November 16, 2023
A broad coalition of state climate, environmental justice, and business groups known as New Mexico Clean Air today welcomed the New Mexico Environmental Improvement Board and the Albuquerque-Bernalillo County Air Quality Control Board adopting the Advanced Clean Cars II, Advanced Clean Trucks, and Heavy-Duty Low NOx standards at the conclusion of public hearings that began Nov. 13. These critical standards will improve air quality and boost jobs and the state’s economy as they accelerate a transition to clean transportation.
The Advanced Clean Cars II (ACCII) and Advanced Clean Trucks (ACT) standards, proposed by Gov. Michelle Lujan Grisham on July 3, will provide New Mexico drivers with many more zero-emission clean vehicles to buy. Together, the new clean vehicles standards will go into effect for model year 2027 cars and trucks arriving in showrooms. The clean vehicle standards will require 82% of new vehicles sold in the state by 2032 to be zero-emission.
Adopting these stronger clean cars and trucks standards is critical in addressing rising gas costs for families, combatting the climate crisis, and protecting public health. The measures will limit air pollution from vehicle tailpipes and require auto and truck manufacturers to deliver an increasing number of zero-emission electric vehicles, which includes plug-in hybrid and electric vehicles (EVs), for sale in the state. Electric vehicles and associated federal and state incentives will save consumers money over the vehicle’s life. ACCII applies only to new vehicle sales.
Advanced Clean Trucks establishes annual zero-emission truck sale requirements that vary by vehicle type and increase over time. The Heavy-Duty Low NOx Omnibus will significantly reduce smog-forming pollution from new diesel-fueled trucks by strengthening the standards for nitrogen oxides and particulates.
The state adopted the Advanced Clean Car II standard through model year 2032. According to an analysis by ERM, they will cut nitrogen oxides, particulate matter, and greenhouse emissions by 80% by 2050. As a result, the standards will help prevent 73 premature deaths, 68 hospital visits, and 41,300 minor health complications.
According to ERM’s analysis, adopting the Advanced Clean Trucks and complementary regulations, called the Heavy-Duty Low NOx standards, will deliver more than $3.3 billion in total benefits through 2050. That includes about $600 million in health benefits, including 51 avoided premature deaths and 28,065 avoided respiratory illnesses. Annual greenhouse gas emissions from New Mexico’s heavy-duty fleet will fall 39% by 2050.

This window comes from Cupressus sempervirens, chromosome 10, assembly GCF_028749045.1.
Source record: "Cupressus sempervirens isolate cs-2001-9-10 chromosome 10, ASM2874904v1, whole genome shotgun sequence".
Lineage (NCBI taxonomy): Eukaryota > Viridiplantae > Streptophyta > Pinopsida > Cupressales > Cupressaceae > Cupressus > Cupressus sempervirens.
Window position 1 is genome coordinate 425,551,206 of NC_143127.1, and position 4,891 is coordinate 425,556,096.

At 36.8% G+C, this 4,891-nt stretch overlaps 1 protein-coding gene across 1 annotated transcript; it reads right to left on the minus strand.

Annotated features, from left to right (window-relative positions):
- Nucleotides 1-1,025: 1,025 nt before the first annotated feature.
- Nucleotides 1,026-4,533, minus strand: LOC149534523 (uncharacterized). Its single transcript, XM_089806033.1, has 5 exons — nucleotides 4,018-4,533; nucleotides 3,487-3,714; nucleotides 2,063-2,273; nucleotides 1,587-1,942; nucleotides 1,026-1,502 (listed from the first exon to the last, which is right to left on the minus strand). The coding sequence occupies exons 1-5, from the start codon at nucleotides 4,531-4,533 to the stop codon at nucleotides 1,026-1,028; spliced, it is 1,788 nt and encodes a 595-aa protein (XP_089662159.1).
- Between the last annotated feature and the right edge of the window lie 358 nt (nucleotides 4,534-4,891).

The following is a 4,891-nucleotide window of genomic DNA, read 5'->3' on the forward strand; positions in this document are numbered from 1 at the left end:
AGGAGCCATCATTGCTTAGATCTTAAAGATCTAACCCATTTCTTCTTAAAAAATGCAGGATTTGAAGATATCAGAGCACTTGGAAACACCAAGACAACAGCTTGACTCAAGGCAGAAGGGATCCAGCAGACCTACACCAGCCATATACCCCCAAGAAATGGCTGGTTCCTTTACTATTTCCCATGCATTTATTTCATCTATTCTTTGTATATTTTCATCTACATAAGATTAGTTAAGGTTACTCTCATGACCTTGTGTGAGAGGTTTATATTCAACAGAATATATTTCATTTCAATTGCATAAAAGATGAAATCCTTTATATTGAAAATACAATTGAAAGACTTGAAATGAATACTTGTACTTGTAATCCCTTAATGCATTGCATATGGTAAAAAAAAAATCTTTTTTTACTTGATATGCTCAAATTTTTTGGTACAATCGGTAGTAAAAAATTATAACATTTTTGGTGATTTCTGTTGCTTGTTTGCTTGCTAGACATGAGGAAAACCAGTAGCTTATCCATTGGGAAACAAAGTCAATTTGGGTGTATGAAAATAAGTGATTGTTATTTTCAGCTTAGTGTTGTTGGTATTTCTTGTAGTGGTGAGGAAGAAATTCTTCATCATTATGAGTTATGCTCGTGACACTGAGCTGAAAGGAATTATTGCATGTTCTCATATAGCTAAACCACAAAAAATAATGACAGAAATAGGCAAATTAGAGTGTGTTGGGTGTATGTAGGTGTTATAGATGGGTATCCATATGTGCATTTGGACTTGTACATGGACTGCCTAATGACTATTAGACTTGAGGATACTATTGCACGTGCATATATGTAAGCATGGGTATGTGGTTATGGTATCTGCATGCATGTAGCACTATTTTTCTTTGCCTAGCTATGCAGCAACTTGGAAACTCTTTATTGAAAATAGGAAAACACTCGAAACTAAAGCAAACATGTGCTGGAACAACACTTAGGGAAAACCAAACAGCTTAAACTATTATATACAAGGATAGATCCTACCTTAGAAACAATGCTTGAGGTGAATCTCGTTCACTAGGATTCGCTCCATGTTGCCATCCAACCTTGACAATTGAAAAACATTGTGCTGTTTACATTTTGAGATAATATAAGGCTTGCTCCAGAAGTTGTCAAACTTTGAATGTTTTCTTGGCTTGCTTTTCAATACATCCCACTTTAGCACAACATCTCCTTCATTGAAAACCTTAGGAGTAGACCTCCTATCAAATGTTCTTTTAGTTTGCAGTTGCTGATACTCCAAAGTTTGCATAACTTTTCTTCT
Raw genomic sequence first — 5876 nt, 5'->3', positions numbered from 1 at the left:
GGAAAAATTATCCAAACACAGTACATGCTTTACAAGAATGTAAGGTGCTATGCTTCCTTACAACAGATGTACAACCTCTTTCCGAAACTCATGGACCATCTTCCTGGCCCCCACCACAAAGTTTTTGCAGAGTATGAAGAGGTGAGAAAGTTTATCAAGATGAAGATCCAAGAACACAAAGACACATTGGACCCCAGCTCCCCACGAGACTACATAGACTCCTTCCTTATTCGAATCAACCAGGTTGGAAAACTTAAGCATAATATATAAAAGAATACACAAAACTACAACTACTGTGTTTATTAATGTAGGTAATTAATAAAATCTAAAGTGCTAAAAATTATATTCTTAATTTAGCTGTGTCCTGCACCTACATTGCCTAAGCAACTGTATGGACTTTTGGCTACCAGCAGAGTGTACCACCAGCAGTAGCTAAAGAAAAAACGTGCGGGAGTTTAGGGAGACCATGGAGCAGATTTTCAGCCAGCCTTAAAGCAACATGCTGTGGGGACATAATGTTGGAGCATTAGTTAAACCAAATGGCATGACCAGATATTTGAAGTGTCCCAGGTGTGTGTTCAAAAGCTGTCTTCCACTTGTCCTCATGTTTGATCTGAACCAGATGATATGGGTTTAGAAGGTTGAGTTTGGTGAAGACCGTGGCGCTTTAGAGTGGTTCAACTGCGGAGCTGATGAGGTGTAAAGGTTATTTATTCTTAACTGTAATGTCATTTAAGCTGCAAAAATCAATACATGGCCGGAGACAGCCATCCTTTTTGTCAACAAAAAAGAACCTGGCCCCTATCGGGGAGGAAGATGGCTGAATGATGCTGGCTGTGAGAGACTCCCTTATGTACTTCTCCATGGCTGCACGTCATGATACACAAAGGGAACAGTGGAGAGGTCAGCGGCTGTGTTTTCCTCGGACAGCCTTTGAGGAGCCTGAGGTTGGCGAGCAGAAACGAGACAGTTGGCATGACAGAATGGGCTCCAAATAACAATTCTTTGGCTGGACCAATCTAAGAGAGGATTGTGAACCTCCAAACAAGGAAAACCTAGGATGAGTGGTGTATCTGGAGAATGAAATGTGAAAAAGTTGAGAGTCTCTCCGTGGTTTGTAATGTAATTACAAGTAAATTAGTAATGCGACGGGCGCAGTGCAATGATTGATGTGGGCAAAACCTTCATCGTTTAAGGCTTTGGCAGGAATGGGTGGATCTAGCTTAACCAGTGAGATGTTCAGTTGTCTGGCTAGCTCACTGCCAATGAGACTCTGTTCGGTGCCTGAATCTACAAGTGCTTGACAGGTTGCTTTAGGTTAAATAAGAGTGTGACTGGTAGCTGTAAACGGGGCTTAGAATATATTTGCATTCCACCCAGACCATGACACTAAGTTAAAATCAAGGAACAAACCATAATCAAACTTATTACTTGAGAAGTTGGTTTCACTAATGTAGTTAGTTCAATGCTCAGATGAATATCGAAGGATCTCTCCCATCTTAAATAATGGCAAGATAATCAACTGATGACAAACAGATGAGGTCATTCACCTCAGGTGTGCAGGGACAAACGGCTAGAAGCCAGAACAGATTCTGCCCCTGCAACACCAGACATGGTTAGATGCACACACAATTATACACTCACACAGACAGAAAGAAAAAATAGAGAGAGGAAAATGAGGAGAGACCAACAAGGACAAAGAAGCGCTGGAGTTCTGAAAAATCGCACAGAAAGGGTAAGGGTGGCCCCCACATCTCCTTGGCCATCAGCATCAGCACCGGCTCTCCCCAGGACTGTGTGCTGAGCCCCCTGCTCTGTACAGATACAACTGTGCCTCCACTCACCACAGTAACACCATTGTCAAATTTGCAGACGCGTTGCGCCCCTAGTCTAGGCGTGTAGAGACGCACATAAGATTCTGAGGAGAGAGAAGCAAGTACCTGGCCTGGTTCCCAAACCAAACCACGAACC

The Low NOx standards require manufacturers to cut the emissions of diesel trucks by 90% by 2027, update engine testing and durability, and extend engine warranties to ensure that harmful emissions are regulated in the vehicles being sold in the state.
Air pollution from cars and trucks is the second-largest source of climate pollution in New Mexico, harming health, environment, and climate. Transportation pollution is a public health crisis in New Mexico, disproportionately impacting lower-income communities, communities of color, children, elders, and anyone with respiratory conditions like asthma. Zero-emission cars and trucks are the fastest way to curb the transportation sector’s toxic air pollution and greenhouse gas emissions.
“I am grateful Governor Lujan Grisham and Albuquerque Mayor Keller have adopted common-sense ready-made policies to accelerate zero-emission vehicle deployment in New Mexico to improve our health, protect our climate, and save us money: the Advanced Clean Cars and Trucks Standards. These standards guarantee that clean cars and trucks will come to New Mexico,” said Ona Porter, Clean Energy Leader and Founder Emerita at Prosperity Works.